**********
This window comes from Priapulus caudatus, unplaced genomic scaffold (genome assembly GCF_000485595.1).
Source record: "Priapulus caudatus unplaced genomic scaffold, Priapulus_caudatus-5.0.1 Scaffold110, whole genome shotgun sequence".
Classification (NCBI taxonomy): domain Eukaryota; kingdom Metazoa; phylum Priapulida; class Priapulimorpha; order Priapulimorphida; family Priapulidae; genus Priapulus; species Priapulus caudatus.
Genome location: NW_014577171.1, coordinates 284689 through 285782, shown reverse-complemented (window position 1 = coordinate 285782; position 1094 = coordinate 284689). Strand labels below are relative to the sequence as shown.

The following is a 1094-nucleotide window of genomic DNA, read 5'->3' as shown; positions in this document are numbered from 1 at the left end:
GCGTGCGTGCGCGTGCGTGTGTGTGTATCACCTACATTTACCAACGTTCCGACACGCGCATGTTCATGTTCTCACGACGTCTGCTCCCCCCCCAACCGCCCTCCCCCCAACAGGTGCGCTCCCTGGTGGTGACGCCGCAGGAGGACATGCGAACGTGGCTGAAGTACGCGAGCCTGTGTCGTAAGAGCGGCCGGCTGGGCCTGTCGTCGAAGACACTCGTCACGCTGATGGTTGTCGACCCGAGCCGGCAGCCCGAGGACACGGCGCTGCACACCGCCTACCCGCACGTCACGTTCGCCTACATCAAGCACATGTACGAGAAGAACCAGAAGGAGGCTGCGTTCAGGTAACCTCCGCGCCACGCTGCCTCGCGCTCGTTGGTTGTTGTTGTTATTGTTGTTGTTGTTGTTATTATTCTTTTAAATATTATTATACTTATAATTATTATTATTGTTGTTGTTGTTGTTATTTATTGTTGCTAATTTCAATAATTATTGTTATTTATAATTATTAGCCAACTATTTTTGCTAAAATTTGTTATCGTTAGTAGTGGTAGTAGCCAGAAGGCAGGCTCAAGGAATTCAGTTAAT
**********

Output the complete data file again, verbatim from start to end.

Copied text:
This window comes from Priapulus caudatus, unplaced genomic scaffold (genome assembly GCF_000485595.1).
Source record: "Priapulus caudatus unplaced genomic scaffold, Priapulus_caudatus-5.0.1 Scaffold110, whole genome shotgun sequence".
Classification (NCBI taxonomy): domain Eukaryota; kingdom Metazoa; phylum Priapulida; class Priapulimorpha; order Priapulimorphida; family Priapulidae; genus Priapulus; species Priapulus caudatus.
Genome location: NW_014577171.1, coordinates 284689 through 285782, shown reverse-complemented (window position 1 = coordinate 285782; position 1094 = coordinate 284689). Strand labels below are relative to the sequence as shown.

The following is a 1094-nucleotide window of genomic DNA, read 5'->3' as shown; positions in this document are numbered from 1 at the left end:
GCGTGCGTGCGCGTGCGTGTGTGTGTATCACCTACATTTACCAACGTTCCGACACGCGCATGTTCATGTTCTCACGACGTCTGCTCCCCCCCCAACCGCCCTCCCCCCAACAGGTGCGCTCCCTGGTGGTGACGCCGCAGGAGGACATGCGAACGTGGCTGAAGTACGCGAGCCTGTGTCGTAAGAGCGGCCGGCTGGGCCTGTCGTCGAAGACACTCGTCACGCTGATGGTTGTCGACCCGAGCCGGCAGCCCGAGGACACGGCGCTGCACACCGCCTACCCGCACGTCACGTTCGCCTACATCAAGCACATGTACGAGAAGAACCAGAAGGAGGCTGCGTTCAGGTAACCTCCGCGCCACGCTGCCTCGCGCTCGTTGGTTGTTGTTGTTATTGTTGTTGTTGTTGTTATTATTCTTTTAAATATTATTATACTTATAATTATTATTATTGTTGTTGTTGTTGTTATTTATTGTTGCTAATTTCAATAATTATTGTTATTTATAATTATTAGCCAACTATTTTTGCTAAAATTTGTTATCGTTAGTAGTGGTAGTAGCCAGAAGGCAGGCTCAAGGAATTCAGTTAAT